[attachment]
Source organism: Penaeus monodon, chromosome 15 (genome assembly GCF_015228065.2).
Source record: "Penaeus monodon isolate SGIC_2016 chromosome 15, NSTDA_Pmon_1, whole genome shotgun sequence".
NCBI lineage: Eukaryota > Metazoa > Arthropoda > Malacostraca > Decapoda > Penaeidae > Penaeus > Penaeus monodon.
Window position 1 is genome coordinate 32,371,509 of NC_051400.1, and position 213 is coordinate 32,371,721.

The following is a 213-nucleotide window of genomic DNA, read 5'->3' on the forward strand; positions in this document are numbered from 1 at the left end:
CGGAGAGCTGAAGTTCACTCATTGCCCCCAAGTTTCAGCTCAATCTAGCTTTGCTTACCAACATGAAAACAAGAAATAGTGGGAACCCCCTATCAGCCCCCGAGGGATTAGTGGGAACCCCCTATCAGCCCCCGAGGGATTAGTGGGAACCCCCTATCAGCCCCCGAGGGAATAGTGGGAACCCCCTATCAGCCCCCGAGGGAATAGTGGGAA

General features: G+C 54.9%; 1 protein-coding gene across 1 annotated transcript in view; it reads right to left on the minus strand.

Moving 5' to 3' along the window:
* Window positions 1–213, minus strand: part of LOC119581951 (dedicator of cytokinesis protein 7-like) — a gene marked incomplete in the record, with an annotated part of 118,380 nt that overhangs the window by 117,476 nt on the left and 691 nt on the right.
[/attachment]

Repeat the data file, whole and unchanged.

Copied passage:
Source organism: Penaeus monodon, chromosome 15 (genome assembly GCF_015228065.2).
Source record: "Penaeus monodon isolate SGIC_2016 chromosome 15, NSTDA_Pmon_1, whole genome shotgun sequence".
NCBI lineage: Eukaryota > Metazoa > Arthropoda > Malacostraca > Decapoda > Penaeidae > Penaeus > Penaeus monodon.
Window position 1 is genome coordinate 32,371,509 of NC_051400.1, and position 213 is coordinate 32,371,721.

The following is a 213-nucleotide window of genomic DNA, read 5'->3' on the forward strand; positions in this document are numbered from 1 at the left end:
CGGAGAGCTGAAGTTCACTCATTGCCCCCAAGTTTCAGCTCAATCTAGCTTTGCTTACCAACATGAAAACAAGAAATAGTGGGAACCCCCTATCAGCCCCCGAGGGATTAGTGGGAACCCCCTATCAGCCCCCGAGGGATTAGTGGGAACCCCCTATCAGCCCCCGAGGGAATAGTGGGAACCCCCTATCAGCCCCCGAGGGAATAGTGGGAA

General features: G+C 54.9%; 1 protein-coding gene across 1 annotated transcript in view; it reads right to left on the minus strand.

Moving 5' to 3' along the window:
* Window positions 1–213, minus strand: part of LOC119581951 (dedicator of cytokinesis protein 7-like) — a gene marked incomplete in the record, with an annotated part of 118,380 nt that overhangs the window by 117,476 nt on the left and 691 nt on the right.